In 2015, Sirikan Charoensiri started representing students from the New Democracy Movement (NDM) involved in peaceful protests on 25 June 2015, calling for democracy and an end to the military rule. Since then, Ms. Charoensiri has continually been subject to intimidation by the Thai authorities. Within one year, Sirikan Charoensiri has been charged with four criminal offences in connection to her professional activities. If found guilty she could face up to at least 10 years of imprisonment. Furthermore, another case was initiated by the police against her, under charges of reporting false information for having filed a complaint of malfeasance in office against the police. If proceeded, she could face up to a maximum of 5 years imprisonment.

Lawyers for Lawyers Award

The Lawyers for Lawyers award was created in 2011 by the Dutch Civil Society Organization Lawyers for Lawyers (L4L). L4L is an independent and non-political Dutch foundation seeking to promote the proper functioning of the rule of law by pursuing freedom and independence of the legal profession. We do this by supporting lawyers worldwide who are threatened or suppressed in the execution of their profession, in conformity with international law, including the Universal Declaration of Human Rights and the UN Basic Principles on the Role of Lawyers. L4L hands out this Award every two years recognizing that ensuing attention and publicity will offer the recipient additional protection in the discharge of his/her professional duties….





Secrets and miracles

16 03 2017

The news media has been quite taken up with the scramble among junta people – and their accusations flying back and forth – on the failure to levy any tax on the Shin Corp sale deal back in early 2006.

Part of the problem for the tax authorities was that a later grab for Thaksin Shinawatra’s assets. The authorities wanted to his kids, but the Supreme Court’s Criminal Division for Holders of Political Positions had ruled that the assets really belonged to Thaksin, not his kids.

That seemed like a tax dead end, but no! At the last moment, before the statute of limitations expires, and amid recriminations within the bureaucracy, a way to tax Thaksin has been found!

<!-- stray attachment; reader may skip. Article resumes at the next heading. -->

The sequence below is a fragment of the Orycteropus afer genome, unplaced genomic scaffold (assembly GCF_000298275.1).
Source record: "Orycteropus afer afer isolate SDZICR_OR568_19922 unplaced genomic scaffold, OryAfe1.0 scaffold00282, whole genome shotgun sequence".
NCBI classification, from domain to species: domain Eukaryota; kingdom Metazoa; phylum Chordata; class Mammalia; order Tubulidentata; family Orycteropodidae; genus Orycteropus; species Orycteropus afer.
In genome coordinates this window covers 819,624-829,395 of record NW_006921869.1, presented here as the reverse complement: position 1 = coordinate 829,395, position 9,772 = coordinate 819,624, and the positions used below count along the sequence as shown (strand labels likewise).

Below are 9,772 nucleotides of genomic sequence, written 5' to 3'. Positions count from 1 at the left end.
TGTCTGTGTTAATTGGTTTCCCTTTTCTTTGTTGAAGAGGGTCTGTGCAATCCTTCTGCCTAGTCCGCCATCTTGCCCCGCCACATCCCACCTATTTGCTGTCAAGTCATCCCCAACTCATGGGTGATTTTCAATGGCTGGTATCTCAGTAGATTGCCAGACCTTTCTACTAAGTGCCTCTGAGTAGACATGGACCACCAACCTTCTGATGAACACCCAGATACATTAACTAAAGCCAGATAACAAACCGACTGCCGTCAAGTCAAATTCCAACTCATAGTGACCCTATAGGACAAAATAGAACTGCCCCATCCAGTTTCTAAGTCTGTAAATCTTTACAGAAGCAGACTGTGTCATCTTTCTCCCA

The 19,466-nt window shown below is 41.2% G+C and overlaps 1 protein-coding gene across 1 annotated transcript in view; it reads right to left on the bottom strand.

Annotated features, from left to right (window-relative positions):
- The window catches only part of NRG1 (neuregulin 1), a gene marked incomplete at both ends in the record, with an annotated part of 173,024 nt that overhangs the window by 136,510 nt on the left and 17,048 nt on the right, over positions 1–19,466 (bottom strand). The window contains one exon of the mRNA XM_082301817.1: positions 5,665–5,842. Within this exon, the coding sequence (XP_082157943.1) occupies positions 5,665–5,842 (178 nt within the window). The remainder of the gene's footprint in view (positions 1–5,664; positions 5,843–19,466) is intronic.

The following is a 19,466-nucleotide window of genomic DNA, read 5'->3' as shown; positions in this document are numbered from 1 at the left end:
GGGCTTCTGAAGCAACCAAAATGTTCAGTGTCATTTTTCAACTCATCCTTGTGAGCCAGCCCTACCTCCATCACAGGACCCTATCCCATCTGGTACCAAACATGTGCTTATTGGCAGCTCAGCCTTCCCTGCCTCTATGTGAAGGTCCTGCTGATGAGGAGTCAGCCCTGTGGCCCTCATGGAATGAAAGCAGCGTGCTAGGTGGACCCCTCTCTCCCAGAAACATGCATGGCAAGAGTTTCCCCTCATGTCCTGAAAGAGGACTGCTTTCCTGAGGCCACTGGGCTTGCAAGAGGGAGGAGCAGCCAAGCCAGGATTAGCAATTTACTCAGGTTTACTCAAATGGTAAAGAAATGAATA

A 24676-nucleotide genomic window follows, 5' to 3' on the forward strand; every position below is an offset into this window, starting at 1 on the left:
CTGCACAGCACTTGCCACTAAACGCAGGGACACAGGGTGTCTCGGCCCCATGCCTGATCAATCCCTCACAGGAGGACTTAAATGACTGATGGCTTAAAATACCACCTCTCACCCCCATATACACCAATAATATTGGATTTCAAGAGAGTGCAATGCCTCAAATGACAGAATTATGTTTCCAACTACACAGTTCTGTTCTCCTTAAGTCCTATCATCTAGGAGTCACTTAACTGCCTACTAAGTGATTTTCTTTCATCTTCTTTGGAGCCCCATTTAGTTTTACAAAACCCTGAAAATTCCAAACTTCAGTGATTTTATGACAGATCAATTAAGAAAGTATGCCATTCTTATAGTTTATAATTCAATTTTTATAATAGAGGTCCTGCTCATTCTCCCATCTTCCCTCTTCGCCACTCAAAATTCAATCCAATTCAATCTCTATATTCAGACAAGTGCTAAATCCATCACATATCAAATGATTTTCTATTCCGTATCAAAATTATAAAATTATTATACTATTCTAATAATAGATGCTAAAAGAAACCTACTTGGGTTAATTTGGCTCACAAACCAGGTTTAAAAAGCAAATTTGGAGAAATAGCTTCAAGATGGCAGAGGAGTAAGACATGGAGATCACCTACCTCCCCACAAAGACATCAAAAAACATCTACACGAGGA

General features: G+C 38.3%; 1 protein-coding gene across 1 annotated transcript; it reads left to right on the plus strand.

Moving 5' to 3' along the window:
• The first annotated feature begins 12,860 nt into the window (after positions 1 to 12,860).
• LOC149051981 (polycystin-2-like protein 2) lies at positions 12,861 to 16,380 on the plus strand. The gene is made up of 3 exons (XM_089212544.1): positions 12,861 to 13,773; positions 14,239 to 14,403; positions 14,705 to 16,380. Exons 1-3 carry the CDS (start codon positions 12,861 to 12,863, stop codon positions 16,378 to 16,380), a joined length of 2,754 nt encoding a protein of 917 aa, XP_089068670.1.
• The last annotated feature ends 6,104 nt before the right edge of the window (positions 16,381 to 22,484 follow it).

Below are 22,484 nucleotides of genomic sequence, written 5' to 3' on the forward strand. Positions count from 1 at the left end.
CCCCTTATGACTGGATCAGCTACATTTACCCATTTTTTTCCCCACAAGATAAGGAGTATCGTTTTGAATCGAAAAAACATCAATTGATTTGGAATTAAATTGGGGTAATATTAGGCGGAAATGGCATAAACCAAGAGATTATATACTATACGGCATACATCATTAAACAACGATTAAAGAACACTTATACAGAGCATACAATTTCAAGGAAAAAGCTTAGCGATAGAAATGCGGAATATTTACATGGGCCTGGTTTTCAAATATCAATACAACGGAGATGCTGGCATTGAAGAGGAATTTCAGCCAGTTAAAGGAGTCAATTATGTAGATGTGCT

Problem is, it is a secret. Deputy Prime Minister Wissanu Krea-ngam, who is involved in just about every news event of late, said the “Revenue Department will proceed with the tax collection process before the statute of limitations in the case expires on March 31.” He claims the junta has decided on a “miracle of law” that will allow to collect the taxes, which he says should “be worth a try.”

Secrets and miracles are hardly the stuff of rule of law, but this is a military dictatorship.

This secrecy reminded us of the secret changes to the draft junta constitution. As we understand it, the king has flitted off to Germany.

As far as we know from news reports, he has not signed off on the document that he received back in early February. That version, the junta says, only made changes to the (so far) secret things the king demanded. So why is he sitting on it? We know he has 90 days (although some reports did claim 30) to sign and only about 38  of those have so far been used.

We can only guess that the constitution is not considered urgent by either the king or the junta. It may be that a full 90 day “consideration” suits the junta which seeks every way it can to extend its military rule. There are no miracles in the constitution story, just secrets.





Rule of law and the princess

16 02 2017

It wasn’t that long ago that PPT posted on the “appointment” of Princess Bajrakitiyabha Mahidol as something called a goodwill ambassador for the rule of law in Southeast Asia at the United Nations Office on Drugs and Crime.

As we noted then, it seemed very odd to appoint a Thai princess to deal with anything related to the rule of law. After all, Thai royals are protected by a feudal law and hold artificially elevated positions in a country ruled by a military dictatorship that illegally seized power and thumbs its nose at rule of law, in favor of rule by law.